isabel-oldman
8th February 2017

John Hyatt: Rock Art

John Hyatt, musician and MMU lecturer, puts on a punk inspired exhibition at HOME
John Hyatt: Rock Art

The forefront of this season’s exhibition series at HOME Manchester is John Hyatt’s punk and musically inspired Rock Art.  Once a member of Post-punk outfit The Three Johns, Hyatt’s show is a small collection of visual art and mixed media pieces. The art itself is a precursor to the main event, a live show each Friday in the exhibition’s own pop-up nightclub, Club Big.

I attended the exhibition’s opening night, which featured the musical talents of various local acts. The audience — many of whom seemed to be existing fans — got to witness a one-off performance by John singing with his old band. The live performance aspect of the night seemed to go down well, but for me, this part of the exhibition highlighted the overriding theme of self-indulgence that littered the rest of the exhibition.

The artwork itself was plethora of odes to Hyatt’s personal career. One of the most prominent pieces in the showroom, entitled The Collection, was a red, polka-dot, walk-in box containing the artist’s comic collection which visitors were welcome to borrow and read. These —  alongside the new and exclusive Three John’s album which could be listened to in the Reading Room —  might be enjoyable for a major fan of his life and work, but for a casual spectator the whole thing gave off a noticeable sense of self-promotion.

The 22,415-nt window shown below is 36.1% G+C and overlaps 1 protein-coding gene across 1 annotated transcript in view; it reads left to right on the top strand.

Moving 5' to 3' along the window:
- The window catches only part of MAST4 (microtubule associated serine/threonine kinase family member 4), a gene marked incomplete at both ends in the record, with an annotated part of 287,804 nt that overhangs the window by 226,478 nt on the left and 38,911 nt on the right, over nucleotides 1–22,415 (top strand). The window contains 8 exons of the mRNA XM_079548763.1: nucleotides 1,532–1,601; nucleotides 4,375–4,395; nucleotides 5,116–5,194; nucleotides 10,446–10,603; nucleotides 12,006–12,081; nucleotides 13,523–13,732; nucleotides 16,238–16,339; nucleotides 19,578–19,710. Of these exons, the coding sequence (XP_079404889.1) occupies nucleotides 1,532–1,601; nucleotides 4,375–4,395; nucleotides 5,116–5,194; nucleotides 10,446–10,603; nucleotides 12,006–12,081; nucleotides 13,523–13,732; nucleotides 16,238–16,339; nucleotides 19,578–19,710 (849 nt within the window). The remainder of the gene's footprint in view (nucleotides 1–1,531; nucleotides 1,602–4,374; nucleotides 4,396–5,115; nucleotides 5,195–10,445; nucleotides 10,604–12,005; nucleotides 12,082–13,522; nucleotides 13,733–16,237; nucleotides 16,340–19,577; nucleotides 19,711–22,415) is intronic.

The running theme of personal exploration was also present in his video based instillation, Brainbox and Three Wishes. Brainbox is the first of the two and shows ‘a version of the artist as an academic… discussing how the human brain functions’. As the name implies, Hyatt’s depiction of himself is unnecessarily grandiose and self-celebratory and this is not remedied in his second visual piece in which the product of the artist’s ‘experiments’ with sound-waves are inadequately presented and have little impact.

The parts of the exhibit which showcase musical creativity seem to be its redeeming feature but any attempt at making local musicians the heart of the show was undermined by the fact that he was his own headline act and that the gift-shop sold only his own merchandise. If you ignore The Anticipation which was a rope barrier at the entrance of Club Big, the night itself provided an excellent opportunity for visitors to see free live music and for artists to showcase their talents. The addition of the live acts created a lively atmosphere of togetherness, which, in my opinion, was far more worthwhile than the artworks themselves.


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